The second thing to consider in an estimate is that with every guess you make there is some understanding of uncertainty that is not often portrayed.  Creating a login page is fairly concrete, you’ve done it 50 times and are very sure how long it will take.  Creating a custom machine learning algorithm for the application may be a bit more fuzzy. Providing a measure of uncertainty to your estimate turns your fixed estimate into a range of estimates with different probabilities.

Actually, a machine learning algorithm is useful example to explain my next point.  A good ML algorithm can take time to train and tune and a bad one can be quick. You can take more or less time and still get an algorithm that works.  There is not only an uncertainty but also some elasticity since it is unlikely that an RFP (Request for Proposals) included stipulations on the accuracy of the ML feature.  Elastic features should exist as 2 options on an estimate. 1 for basic implementation and an other that provides a better implementation.  That way the advanced option can be explicitly accepted by the client.

Next thing to consider is that not everyone’s estimates are equally good.  Some people are overly optimistic others tend to assume worst case, sometimes you have better knowledge that can help cut down the estimate while another person considers things more difficult.  By collecting estimates from many people you can average out their biases and with an open dialog hopefully team members can learn from each other.

This brings up a couple of major factors that can influence a person’s estimate:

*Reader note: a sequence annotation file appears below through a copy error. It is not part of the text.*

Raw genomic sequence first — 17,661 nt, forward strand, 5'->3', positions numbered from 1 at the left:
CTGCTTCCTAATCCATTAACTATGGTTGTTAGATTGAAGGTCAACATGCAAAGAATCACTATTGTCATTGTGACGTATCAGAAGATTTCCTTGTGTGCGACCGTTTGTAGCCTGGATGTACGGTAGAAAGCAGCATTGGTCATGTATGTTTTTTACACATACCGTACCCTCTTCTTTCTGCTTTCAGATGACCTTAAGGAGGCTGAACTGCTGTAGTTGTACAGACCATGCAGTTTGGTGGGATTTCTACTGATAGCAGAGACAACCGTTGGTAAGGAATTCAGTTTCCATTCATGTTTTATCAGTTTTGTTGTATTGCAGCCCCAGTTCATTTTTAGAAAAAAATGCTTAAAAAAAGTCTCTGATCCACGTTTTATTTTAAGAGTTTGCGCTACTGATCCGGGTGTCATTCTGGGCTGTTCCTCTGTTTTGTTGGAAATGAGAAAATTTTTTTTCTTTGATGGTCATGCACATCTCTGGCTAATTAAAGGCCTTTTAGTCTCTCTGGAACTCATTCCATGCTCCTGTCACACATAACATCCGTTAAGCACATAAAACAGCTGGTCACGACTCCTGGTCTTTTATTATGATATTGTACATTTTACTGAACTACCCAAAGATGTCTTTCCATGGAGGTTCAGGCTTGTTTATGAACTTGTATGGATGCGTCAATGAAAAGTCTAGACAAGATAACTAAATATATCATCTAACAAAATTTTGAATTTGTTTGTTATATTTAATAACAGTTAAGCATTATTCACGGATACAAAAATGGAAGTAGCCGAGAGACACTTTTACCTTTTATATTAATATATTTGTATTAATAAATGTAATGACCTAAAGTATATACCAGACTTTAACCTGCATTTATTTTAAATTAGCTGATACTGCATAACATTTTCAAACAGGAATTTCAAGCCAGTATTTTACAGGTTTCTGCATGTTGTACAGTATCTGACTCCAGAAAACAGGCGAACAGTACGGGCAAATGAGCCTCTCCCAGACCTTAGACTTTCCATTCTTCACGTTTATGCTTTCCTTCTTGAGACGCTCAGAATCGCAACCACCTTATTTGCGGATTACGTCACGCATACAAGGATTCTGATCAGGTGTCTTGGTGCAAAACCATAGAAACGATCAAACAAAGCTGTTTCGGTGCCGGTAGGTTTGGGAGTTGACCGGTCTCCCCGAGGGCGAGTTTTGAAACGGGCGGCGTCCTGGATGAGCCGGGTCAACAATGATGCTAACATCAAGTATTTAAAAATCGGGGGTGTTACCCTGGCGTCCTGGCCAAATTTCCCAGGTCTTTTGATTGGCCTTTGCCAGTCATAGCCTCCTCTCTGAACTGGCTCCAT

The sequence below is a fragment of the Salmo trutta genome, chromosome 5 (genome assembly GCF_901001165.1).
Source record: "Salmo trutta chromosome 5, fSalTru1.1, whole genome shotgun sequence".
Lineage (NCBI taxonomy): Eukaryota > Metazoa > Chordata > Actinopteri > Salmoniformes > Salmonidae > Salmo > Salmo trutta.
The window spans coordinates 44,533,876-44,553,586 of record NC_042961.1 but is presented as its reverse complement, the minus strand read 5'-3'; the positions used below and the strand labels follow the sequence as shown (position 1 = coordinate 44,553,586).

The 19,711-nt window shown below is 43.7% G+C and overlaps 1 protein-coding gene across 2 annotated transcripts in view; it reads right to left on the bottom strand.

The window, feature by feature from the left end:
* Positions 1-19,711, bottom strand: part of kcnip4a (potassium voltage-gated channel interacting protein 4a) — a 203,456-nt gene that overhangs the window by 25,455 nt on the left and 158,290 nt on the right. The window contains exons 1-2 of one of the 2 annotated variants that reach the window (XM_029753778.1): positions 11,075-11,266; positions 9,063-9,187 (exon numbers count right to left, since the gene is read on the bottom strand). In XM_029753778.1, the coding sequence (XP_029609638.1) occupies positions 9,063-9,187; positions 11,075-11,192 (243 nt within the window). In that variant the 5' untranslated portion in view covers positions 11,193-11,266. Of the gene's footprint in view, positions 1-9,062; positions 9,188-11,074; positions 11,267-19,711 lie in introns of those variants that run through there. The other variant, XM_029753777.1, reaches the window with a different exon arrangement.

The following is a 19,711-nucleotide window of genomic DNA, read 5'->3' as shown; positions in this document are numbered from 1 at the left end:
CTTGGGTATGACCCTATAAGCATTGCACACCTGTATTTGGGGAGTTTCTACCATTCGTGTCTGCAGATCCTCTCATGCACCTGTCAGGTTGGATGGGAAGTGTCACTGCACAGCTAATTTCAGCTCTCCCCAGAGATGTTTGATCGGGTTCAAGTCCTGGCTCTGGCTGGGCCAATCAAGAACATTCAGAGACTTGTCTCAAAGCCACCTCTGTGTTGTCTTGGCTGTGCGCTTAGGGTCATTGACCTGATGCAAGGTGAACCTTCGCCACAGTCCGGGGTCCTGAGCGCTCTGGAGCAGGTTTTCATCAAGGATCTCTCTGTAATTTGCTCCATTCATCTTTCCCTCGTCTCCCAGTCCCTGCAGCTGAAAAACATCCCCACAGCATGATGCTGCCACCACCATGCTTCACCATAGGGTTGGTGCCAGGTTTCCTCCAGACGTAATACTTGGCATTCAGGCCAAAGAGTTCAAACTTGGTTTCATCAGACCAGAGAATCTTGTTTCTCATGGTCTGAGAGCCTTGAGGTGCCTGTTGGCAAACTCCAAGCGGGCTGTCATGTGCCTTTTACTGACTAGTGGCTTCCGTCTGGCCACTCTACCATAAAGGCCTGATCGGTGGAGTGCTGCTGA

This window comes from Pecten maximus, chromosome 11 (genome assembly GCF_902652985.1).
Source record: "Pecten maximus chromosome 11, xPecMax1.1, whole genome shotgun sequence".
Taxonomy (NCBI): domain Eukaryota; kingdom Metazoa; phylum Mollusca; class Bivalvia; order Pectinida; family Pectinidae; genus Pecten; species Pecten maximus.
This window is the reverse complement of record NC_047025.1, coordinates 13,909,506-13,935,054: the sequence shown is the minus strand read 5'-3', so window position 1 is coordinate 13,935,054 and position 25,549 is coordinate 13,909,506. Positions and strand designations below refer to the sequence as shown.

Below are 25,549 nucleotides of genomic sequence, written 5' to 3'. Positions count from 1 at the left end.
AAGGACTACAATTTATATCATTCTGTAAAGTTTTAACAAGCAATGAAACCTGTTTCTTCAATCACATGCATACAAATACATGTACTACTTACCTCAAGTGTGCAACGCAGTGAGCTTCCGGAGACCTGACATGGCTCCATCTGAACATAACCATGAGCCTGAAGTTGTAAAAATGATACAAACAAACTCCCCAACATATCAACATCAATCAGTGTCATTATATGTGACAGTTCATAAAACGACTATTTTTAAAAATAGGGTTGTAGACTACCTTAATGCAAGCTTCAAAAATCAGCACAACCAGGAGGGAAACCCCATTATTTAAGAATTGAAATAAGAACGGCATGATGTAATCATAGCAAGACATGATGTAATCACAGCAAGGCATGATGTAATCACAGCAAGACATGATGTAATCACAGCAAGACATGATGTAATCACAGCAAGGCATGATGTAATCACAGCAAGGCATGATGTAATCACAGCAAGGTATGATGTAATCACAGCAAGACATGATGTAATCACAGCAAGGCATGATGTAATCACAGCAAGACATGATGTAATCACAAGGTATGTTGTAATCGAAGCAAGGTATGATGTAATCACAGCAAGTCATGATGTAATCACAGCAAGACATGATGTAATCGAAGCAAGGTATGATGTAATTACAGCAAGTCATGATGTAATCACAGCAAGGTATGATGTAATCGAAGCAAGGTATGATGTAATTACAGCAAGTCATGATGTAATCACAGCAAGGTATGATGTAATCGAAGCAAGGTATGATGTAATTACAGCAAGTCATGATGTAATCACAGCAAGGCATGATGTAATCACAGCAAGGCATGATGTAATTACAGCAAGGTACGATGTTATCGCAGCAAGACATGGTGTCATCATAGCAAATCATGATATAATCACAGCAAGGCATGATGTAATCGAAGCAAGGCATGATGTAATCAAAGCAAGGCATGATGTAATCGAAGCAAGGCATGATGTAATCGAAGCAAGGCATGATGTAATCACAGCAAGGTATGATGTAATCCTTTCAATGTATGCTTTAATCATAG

• Anchoring bias – A person’s estimate can be influenced if they see someone else’s estimate first.  You mitigate this by having estimates done blind.
  • Optimism bias – People tend to want to impress.  It may be to stand out from the team as better, or because they haven’t thought of some of the complexity in a solution. There is a tendency to under estimate.
  • Lack of information – All estimates are made without complete knowledge.  The client likely doesn’t have all the information either.  When you don’t have all the information there is more uncertainty in an estimate.

Anchoring bias can be dealt with through procedures that make estimates independent of each other.  Games like Planning Poker have rules to prevent anchoring bias (everyone turns over their card at the same time).

Optimism bias is more difficult to account for.  Perhaps the best (though as of yet untested in software development) approach is to use reference class forecasting to provide some insight given historical realized costs on similar tasks.  If setting up a new server has for the last 20 projects taken an average of 2 days, but the team has estimated it will take 1 day then they may be some optimism bias in the estimate.